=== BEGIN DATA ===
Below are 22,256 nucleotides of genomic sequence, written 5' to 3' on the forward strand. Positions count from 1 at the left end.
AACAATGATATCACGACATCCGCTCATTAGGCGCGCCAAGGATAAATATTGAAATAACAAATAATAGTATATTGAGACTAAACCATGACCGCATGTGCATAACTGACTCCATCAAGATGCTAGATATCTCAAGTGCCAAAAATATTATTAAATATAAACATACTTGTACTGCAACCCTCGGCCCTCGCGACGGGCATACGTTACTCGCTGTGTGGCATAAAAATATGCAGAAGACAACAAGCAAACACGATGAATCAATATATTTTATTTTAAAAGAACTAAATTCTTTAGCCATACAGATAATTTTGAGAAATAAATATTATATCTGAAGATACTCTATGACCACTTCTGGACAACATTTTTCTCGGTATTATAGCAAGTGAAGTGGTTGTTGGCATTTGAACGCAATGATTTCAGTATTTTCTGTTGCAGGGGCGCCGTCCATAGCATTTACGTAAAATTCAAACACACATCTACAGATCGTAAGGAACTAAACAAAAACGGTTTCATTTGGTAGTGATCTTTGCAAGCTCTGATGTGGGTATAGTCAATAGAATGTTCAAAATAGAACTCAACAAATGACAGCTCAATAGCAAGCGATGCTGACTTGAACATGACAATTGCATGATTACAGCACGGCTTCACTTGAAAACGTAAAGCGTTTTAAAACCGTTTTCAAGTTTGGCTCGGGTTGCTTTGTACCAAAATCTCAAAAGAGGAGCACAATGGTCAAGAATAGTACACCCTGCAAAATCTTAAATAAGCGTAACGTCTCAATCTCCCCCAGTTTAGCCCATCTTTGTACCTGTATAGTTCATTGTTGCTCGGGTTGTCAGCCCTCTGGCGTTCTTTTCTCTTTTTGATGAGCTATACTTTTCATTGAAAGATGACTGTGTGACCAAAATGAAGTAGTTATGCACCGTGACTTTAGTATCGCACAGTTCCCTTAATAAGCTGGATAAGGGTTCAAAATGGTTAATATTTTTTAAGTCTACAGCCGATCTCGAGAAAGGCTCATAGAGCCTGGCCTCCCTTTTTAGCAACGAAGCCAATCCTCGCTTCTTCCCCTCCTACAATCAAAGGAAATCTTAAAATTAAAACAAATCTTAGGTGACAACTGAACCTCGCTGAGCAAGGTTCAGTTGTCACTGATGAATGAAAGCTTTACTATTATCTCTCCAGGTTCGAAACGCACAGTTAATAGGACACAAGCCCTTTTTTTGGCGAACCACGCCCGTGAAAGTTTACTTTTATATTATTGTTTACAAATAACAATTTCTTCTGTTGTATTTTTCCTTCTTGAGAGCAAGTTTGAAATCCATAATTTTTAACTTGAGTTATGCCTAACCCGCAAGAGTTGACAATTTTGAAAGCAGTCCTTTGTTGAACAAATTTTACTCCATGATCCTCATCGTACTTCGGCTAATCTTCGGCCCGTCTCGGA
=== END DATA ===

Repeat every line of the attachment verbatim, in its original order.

Below are 22,256 nucleotides of genomic sequence, written 5' to 3' on the forward strand. Positions count from 1 at the left end.
AACAATGATATCACGACATCCGCTCATTAGGCGCGCCAAGGATAAATATTGAAATAACAAATAATAGTATATTGAGACTAAACCATGACCGCATGTGCATAACTGACTCCATCAAGATGCTAGATATCTCAAGTGCCAAAAATATTATTAAATATAAACATACTTGTACTGCAACCCTCGGCCCTCGCGACGGGCATACGTTACTCGCTGTGTGGCATAAAAATATGCAGAAGACAACAAGCAAACACGATGAATCAATATATTTTATTTTAAAAGAACTAAATTCTTTAGCCATACAGATAATTTTGAGAAATAAATATTATATCTGAAGATACTCTATGACCACTTCTGGACAACATTTTTCTCGGTATTATAGCAAGTGAAGTGGTTGTTGGCATTTGAACGCAATGATTTCAGTATTTTCTGTTGCAGGGGCGCCGTCCATAGCATTTACGTAAAATTCAAACACACATCTACAGATCGTAAGGAACTAAACAAAAACGGTTTCATTTGGTAGTGATCTTTGCAAGCTCTGATGTGGGTATAGTCAATAGAATGTTCAAAATAGAACTCAACAAATGACAGCTCAATAGCAAGCGATGCTGACTTGAACATGACAATTGCATGATTACAGCACGGCTTCACTTGAAAACGTAAAGCGTTTTAAAACCGTTTTCAAGTTTGGCTCGGGTTGCTTTGTACCAAAATCTCAAAAGAGGAGCACAATGGTCAAGAATAGTACACCCTGCAAAATCTTAAATAAGCGTAACGTCTCAATCTCCCCCAGTTTAGCCCATCTTTGTACCTGTATAGTTCATTGTTGCTCGGGTTGTCAGCCCTCTGGCGTTCTTTTCTCTTTTTGATGAGCTATACTTTTCATTGAAAGATGACTGTGTGACCAAAATGAAGTAGTTATGCACCGTGACTTTAGTATCGCACAGTTCCCTTAATAAGCTGGATAAGGGTTCAAAATGGTTAATATTTTTTAAGTCTACAGCCGATCTCGAGAAAGGCTCATAGAGCCTGGCCTCCCTTTTTAGCAACGAAGCCAATCCTCGCTTCTTCCCCTCCTACAATCAAAGGAAATCTTAAAATTAAAACAAATCTTAGGTGACAACTGAACCTCGCTGAGCAAGGTTCAGTTGTCACTGATGAATGAAAGCTTTACTATTATCTCTCCAGGTTCGAAACGCACAGTTAATAGGACACAAGCCCTTTTTTTGGCGAACCACGCCCGTGAAAGTTTACTTTTATATTATTGTTTACAAATAACAATTTCTTCTGTTGTATTTTTCCTTCTTGAGAGCAAGTTTGAAATCCATAATTTTTAACTTGAGTTATGCCTAACCCGCAAGAGTTGACAATTTTGAAAGCAGTCCTTTGTTGAACAAATTTTACTCCATGATCCTCATCGTACTTCGGCTAATCTTCGGCCCGTCTCGGA